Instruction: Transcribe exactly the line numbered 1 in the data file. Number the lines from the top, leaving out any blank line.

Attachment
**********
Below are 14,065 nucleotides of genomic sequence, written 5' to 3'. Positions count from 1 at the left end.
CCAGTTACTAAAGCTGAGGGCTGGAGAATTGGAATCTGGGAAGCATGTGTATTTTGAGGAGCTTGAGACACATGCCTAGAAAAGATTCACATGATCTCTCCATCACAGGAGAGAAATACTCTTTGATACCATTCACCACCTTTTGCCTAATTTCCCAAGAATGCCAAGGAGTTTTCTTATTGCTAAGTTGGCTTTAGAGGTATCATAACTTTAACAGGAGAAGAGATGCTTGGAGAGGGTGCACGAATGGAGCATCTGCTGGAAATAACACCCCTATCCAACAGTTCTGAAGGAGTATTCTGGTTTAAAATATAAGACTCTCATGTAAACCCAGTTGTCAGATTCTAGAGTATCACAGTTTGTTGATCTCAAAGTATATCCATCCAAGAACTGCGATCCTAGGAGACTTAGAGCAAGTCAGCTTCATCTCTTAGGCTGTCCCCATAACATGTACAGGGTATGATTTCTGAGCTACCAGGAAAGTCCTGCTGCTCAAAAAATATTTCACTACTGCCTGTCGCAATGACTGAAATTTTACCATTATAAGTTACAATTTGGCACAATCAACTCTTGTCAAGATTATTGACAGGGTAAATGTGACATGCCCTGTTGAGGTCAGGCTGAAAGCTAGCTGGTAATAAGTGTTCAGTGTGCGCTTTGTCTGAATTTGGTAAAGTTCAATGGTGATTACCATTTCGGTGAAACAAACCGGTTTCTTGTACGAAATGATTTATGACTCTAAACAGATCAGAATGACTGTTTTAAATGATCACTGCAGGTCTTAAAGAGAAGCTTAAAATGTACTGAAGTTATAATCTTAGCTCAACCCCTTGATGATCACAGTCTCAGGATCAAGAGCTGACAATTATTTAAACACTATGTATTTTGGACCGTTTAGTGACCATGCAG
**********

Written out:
Below are 14,065 nucleotides of genomic sequence, written 5' to 3'. Positions count from 1 at the left end.